This opinion will be unpublished and
may not be cited except as provided by
Minn. Stat. § 480A.08, subd. 3 (2004).
IN COURT OF APPEALS
Filed January 3, 2006
Ramsey County District Court
File No. F1-98-50226
Erik F. Hansen, Shari A. Jacobus, Hellmuth & Johnson, P.L.L.C., 10400 Viking Drive, Suite 500, Eden Prairie, MN 55344 (for respondent)
Considered and decided by Halbrooks, Presiding Judge, Klaphake, Judge, and Crippen, Judge.*
Appellant Thomas Charles Kane challenges the district court’s review of a child support magistrate’s decision to grant a motion by respondent Shawn Dianne Labarre, n/k/a Shawn Dianne Labarre-Parker, to increase appellant’s child support obligation. The district court affirmed the magistrate’s decision to increase the child support obligation to $1,469, based on the determination that appellant had experienced a substantial increase in income. Because the district court erred by (1) rejecting over $14,000 in business deductions claimed by appellant, without allowing appellant an opportunity to prove the legitimacy of those deductions; (2) failing to properly consider appellant’s child support obligation for a subsequent child; and (3) reducing appellant’s estimated gross income by his self-employment taxes paid, rather than considering the standard tax tables, we reverse and remand.
district court’s affirmance of a magistrate’s order is reviewed for an abuse of
discretion. Eisenschenk v. Eisenschenk, 668 N.W.2d 235, 240 (
district court has broad discretion in determining whether to modify child
support orders. Gully v. Gully, 599 N.W.2d 814, 820 (
we note that a district court has broad discretion to determine the income of a
self-employed obligor because “the opportunity for a self-employed person to
support himself yet report a negligible net income is too well known to require
Here, the district court did not abuse its discretion by concluding that appellant’s reported income was inaccurate, based on his lifestyle and on the cash flow of his bank accounts. Nevertheless, because the district court made several clear errors in its calculation of his net income, reversal is required. On remand, appellant should be given an opportunity to present additional evidence and to offer revised calculations of his gross and net income for child support purposes.
Appellant first argues that the district court improperly added over $14,000 in business deductions back into his income. The district court found that because appellant’s “Schedule C includes many of the same expenses that were included in the Form 1120S,” those items would be “added back” into the obligor’s income. While appellant agrees that Form 1120S includes some deductions for business expenses that had the same label as deductions included on his Schedule C, he insists that the district court erred by assuming that the deductions covered the same expenses or were related to expenses paid by his business and were not incurred to generate his personal income.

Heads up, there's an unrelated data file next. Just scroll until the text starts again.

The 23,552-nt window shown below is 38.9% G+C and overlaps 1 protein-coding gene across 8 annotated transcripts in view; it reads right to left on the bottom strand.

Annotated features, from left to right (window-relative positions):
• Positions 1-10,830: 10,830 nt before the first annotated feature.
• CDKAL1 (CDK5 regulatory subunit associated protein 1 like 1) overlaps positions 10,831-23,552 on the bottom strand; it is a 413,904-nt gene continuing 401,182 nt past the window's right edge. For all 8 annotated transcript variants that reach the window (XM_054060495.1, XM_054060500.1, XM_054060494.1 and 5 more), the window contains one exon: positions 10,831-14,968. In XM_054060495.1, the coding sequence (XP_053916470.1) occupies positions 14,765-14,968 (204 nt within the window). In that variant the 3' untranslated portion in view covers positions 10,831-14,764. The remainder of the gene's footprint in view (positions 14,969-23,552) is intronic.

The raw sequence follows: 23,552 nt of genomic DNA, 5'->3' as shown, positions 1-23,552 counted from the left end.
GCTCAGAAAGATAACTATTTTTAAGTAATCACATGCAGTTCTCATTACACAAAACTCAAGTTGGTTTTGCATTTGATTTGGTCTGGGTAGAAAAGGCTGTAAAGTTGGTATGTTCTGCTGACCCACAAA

Respondent counters that the burden was on appellant and that appellant failed to meet his burden of proving that his claimed deductions were legitimate and that he was not receiving a double deduction for these expenses. While appellant has the burden to establish the appropriateness of claimed deductions, that burden arises only when the expense is first challenged. See Minn. Stat. § 518.551, subd. 5b(f) (2004) (stating that “person seeking to deduct an expense, including depreciation, has the burden of proving, if challenged, that the expense is ordinary and necessary”) (emphasis added). Here, the magistrate first questioned these deductions on her own and appellant was not given a meaningful opportunity to refute the assumptions made by the magistrate. We therefore agree that appellant should be given an opportunity to present additional evidence or testimony to show that these deductions differ.